Dear You Out There

There is something happening in the middle of my rib cage. It drums and drums to the rhythm of a mystic beat that sometimes doesn’t sound familiar to me. This liveliness scares me sometimes, and I am left vulnerable but powerful to the entity that shows itself. I reach out to you. I reach out hard, and long, and fast. And I reach out because dear you, please don’t hurt me. Dear you, when you hold this connection like a tentative little baby bird, ever so slightly vibrating in your hands. Its fragile heart beating so fast, so afraid, yet so lovely and vibrant.

Because dear you, the one who holds me at a distance, with walls impenetrable and large, looming and dark. If I were a bird, would you let me fly, still tethered to your beating heart so that there will always be a safe haven when I am to return? If I were a river, would you be the ocean that holds me accountable to the streams that drift apart from you? Will you still be a part of me? If I were a corpse, would you be the last breath I took before I bid farewell? Dear you, the slight and delicate beat that drums to the rhythm of my every need.

Because dear you, hold it true, hold it well, hold it fast and strong. I am not as threatening or as huge as my frail arms do pretend. I am delicate, and practically lifeless. Because dear you, please don’t hurt me. I belong to you.

A Broken Heart

It tastes like a thousand broken shards dipped in scalding hot honey. It is meant to sneak into your unsuspecting mouth by its sweet honey smell, only to stab and jab at your insides when you take a bite. The shards rip the inside of your cheeks, leaving them raw, bleeding, and awed by shocked horror.

And yet there is no relief from the would-be sweetness of honey. Because the temperature doesn’t send relief by cooling off, it stays scalding in your mouth while the spoonful cuts your tongue. It coils your words and minces your thoughts. Instead of sweet words you meant to say, the taste is so bitter that your words become poison and defensive. It leaves you feeling betrayed and defeated. You want to spit it out. No no, take it all back. It was a dirty trick. Disgusting in nature and no one asked for this. But the taste lingers and kills. You can’t do anything but swallow the bitter, rotten mouthful. And it goes down your throat like hot lava, making its way through your body, cutting and destroying everything in its path.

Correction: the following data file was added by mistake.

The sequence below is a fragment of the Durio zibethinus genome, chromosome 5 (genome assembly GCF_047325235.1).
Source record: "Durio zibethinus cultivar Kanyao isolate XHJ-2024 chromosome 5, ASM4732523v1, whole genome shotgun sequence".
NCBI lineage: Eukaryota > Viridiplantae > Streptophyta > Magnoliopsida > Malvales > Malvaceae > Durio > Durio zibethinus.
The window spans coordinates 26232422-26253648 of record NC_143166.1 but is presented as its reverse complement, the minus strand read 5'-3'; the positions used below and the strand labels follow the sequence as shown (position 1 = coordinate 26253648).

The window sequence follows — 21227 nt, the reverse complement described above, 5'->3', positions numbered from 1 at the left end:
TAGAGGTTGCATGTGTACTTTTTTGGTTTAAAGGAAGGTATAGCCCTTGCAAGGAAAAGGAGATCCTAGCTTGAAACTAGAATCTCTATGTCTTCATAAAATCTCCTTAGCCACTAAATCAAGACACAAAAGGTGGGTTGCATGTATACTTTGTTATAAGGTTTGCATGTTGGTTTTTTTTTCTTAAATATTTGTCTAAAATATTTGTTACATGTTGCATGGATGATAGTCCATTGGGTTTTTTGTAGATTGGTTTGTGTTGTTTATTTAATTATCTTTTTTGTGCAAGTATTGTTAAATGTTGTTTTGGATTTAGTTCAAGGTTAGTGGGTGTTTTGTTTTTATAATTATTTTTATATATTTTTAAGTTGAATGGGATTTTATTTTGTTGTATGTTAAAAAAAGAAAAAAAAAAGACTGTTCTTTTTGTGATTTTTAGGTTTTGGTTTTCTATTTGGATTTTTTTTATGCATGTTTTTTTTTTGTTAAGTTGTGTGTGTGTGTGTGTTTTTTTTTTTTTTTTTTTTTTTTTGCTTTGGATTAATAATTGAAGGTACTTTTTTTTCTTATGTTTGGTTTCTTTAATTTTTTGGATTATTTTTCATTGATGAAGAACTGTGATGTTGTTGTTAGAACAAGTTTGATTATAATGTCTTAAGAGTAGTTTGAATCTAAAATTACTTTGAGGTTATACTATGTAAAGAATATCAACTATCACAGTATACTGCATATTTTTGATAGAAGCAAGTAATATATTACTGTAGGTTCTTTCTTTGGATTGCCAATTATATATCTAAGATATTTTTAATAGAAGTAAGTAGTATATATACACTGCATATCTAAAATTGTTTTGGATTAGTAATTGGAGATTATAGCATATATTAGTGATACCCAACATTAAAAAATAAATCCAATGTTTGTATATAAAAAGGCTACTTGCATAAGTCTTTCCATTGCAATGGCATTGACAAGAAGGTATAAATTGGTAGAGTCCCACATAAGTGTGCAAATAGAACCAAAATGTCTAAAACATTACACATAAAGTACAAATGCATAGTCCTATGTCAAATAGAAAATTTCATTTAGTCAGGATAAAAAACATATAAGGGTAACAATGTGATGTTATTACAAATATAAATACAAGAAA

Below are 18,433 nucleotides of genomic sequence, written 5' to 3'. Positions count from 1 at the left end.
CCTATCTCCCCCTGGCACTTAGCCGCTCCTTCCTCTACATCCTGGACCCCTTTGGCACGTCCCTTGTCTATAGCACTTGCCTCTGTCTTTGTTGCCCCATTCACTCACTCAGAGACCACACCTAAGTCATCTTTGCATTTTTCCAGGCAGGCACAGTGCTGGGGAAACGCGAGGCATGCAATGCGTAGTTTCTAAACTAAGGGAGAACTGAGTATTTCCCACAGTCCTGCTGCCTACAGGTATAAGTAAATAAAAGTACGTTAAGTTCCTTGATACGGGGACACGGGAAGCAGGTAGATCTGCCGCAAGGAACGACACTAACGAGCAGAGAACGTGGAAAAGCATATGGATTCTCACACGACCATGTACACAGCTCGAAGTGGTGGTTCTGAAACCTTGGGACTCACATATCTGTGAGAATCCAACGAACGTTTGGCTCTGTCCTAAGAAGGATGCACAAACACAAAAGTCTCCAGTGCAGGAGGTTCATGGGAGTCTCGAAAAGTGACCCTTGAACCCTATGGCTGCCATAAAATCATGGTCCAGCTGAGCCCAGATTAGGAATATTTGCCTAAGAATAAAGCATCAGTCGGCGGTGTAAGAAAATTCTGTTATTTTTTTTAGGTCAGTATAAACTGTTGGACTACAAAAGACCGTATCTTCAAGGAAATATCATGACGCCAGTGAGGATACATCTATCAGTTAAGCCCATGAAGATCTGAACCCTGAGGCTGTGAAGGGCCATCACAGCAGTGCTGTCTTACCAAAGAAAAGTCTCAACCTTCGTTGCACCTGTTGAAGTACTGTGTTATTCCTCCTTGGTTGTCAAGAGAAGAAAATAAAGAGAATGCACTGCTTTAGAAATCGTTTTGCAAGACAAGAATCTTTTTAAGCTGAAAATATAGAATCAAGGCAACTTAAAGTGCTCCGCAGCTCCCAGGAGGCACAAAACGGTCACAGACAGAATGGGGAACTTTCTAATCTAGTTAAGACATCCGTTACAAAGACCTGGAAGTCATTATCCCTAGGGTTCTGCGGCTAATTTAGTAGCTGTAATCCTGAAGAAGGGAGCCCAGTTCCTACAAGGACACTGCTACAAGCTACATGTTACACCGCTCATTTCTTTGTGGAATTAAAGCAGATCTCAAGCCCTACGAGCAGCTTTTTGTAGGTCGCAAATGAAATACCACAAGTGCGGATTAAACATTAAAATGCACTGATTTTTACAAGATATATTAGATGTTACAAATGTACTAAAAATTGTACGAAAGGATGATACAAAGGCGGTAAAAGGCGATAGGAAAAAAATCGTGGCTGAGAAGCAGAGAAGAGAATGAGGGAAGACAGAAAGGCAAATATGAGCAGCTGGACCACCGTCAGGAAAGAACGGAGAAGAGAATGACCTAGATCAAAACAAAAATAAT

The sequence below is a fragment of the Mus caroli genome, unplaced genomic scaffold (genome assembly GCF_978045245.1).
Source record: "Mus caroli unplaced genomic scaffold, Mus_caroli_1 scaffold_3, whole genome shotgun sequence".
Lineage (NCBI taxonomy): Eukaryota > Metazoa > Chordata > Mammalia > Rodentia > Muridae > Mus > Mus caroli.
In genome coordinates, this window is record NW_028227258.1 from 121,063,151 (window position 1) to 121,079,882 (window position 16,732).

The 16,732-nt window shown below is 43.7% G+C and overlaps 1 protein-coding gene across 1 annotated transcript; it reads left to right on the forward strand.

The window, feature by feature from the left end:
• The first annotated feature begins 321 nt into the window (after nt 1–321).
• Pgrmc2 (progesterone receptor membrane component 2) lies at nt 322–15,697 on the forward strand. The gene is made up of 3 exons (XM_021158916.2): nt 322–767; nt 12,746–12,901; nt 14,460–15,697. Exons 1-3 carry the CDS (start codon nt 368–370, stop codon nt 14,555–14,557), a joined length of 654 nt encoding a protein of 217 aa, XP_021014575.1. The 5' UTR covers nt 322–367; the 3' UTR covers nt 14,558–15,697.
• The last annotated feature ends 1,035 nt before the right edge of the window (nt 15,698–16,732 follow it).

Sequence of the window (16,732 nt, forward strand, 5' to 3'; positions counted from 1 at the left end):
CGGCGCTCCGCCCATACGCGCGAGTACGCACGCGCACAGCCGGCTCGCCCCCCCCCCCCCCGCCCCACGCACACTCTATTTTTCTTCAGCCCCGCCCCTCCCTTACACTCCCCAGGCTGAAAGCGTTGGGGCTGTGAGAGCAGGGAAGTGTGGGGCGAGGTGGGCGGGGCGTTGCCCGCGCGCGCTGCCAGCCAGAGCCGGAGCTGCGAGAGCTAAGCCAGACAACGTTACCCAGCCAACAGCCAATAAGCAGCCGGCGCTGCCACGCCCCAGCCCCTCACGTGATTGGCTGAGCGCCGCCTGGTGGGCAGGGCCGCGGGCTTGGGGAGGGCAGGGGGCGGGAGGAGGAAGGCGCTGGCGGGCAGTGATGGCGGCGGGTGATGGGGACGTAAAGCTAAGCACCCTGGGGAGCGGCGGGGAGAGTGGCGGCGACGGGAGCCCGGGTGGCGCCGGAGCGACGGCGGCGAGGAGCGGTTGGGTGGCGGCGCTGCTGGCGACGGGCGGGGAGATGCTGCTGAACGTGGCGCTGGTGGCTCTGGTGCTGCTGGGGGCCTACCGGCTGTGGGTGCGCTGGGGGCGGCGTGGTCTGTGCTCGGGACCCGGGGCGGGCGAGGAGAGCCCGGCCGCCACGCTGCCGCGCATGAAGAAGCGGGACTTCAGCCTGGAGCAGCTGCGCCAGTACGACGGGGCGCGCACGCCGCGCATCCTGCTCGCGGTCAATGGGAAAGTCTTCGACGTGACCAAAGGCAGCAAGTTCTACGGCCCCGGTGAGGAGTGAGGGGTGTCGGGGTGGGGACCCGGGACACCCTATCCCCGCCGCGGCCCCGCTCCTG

The mouthful spreads into your veins, takes over your blood stream. It cuts, it cuts, it cuts. There is no relief.

From the outside, you may even be able to fake the pain inside. You lick your lips and swallow the blood, smiling through sad, disappointed eyes. No I’m fine. I’m okay. How are you?

Once it’s in, that bitter honey slides through smoothly inside you. It invades every part of you. It takes away what was good about you. It strips you naked and then ridicules you. It laughs and sneers at you. Until there is nothing left. Until even the best armour you’ve built can’t hide the bleeding pores as you sweat out all the goodness and keep all the ugly.

The pain overwhelms you and you wish for nothing but sweet sweet sleep. Sometimes you can forget when you’re asleep. But you wake up everyday again, and in the morning you look around, and you see he bloody sweat.

You put your armour on. And you go on.

The Journey of the 30s

Life is marked by steady symbolic poles built with memories. The memories of the first 10 years of my life are sprinkled with some of the hardest and most tender experiences yet known to me. They consist of those bike ride evenings with my younger brother and sister before I became “too cool” to hang out with them — adolescence hitting me like it smacked my predecessors before me.

My childhood also marked the times when I visited our neighbors across the street, building our relationship slowly with twinkles of trust and light. They saw me walk to the bus stop for elementary school every morning, and they saw me leave the house we grew up in forever as I made my way to my first day in university. They have since passed.. before I had the opportunity to invite them to my wedding just a couple short years later.